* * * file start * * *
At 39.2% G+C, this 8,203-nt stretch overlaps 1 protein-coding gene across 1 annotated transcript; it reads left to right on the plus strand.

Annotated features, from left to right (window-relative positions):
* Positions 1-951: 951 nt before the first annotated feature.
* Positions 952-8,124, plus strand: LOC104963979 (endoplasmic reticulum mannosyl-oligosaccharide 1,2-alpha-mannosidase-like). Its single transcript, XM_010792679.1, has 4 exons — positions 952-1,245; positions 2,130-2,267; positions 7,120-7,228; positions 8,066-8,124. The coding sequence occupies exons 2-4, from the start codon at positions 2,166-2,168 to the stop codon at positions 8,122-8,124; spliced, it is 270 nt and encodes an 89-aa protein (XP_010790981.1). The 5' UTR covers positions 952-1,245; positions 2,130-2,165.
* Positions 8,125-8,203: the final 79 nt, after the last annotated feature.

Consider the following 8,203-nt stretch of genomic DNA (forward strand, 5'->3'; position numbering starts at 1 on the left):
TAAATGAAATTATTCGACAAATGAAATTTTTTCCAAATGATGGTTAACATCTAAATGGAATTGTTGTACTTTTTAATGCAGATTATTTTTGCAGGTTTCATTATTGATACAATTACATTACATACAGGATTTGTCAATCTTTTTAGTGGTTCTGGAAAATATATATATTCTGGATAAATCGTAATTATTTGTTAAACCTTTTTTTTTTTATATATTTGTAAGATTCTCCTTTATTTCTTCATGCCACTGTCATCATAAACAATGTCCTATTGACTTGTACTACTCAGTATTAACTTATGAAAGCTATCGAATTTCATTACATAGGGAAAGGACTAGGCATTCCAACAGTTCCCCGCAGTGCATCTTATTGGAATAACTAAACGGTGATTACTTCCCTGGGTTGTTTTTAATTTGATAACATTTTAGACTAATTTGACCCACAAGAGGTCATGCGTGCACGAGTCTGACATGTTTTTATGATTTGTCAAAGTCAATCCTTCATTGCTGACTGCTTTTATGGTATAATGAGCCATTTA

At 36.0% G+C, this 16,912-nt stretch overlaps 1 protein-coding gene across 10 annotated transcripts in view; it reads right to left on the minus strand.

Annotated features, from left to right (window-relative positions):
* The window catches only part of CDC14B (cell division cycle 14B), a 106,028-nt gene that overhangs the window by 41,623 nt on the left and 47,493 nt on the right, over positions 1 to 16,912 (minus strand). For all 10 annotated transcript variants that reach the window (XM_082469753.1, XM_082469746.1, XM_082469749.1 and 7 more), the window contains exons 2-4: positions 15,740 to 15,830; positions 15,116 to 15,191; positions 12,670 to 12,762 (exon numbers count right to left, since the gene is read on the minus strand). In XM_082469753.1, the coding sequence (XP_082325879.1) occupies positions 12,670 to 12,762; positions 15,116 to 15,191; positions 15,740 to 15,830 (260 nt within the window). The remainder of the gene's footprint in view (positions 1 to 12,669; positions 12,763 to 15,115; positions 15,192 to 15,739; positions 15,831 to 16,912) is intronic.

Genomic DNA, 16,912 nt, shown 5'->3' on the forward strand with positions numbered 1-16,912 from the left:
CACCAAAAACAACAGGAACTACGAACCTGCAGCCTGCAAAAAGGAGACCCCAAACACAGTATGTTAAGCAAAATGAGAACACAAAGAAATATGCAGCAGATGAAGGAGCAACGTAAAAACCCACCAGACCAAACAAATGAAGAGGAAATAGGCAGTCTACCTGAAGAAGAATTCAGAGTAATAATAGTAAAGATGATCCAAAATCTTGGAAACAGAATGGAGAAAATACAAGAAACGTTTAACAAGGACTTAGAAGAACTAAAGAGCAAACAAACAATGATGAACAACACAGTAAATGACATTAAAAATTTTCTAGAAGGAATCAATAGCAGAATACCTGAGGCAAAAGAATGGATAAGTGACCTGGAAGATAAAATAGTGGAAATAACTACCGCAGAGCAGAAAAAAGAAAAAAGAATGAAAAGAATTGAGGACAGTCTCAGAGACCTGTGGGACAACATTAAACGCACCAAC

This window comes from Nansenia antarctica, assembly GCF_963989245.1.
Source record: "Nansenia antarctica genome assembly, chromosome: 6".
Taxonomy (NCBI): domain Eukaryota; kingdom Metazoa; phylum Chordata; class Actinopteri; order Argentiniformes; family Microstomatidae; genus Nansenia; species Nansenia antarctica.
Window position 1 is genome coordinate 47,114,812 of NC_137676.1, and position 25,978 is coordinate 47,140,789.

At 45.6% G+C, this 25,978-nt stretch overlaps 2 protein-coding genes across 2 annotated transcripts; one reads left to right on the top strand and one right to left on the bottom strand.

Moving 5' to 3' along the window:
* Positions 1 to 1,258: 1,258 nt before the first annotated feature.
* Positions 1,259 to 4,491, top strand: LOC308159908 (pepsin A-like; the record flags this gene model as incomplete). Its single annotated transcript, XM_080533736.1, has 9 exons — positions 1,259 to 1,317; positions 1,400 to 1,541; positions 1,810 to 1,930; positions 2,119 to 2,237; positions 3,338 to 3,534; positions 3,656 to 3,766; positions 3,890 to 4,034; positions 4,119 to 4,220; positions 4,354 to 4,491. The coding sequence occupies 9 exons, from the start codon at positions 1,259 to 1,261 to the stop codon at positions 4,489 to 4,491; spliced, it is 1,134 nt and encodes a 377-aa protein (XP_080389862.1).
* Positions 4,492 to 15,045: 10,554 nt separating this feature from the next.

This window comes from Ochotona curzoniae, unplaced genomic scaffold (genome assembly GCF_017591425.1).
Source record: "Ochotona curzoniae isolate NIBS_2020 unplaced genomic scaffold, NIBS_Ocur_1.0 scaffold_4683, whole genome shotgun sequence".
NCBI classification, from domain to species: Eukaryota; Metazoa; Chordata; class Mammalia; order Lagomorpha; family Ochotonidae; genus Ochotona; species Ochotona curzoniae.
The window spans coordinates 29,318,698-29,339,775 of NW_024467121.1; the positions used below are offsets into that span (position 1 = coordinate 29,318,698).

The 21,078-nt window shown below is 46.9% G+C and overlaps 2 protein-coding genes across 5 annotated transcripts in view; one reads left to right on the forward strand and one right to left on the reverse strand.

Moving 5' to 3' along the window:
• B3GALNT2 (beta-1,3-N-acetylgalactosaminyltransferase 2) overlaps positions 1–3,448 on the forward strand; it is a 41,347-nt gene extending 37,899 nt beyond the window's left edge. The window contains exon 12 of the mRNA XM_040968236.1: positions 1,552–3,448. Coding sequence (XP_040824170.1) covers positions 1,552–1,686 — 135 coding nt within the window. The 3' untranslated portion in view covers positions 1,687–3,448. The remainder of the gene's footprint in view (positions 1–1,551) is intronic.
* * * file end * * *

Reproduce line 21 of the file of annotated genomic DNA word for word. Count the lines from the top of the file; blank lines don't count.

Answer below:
* Positions 4,492 to 15,045: 10,554 nt separating this feature from the next.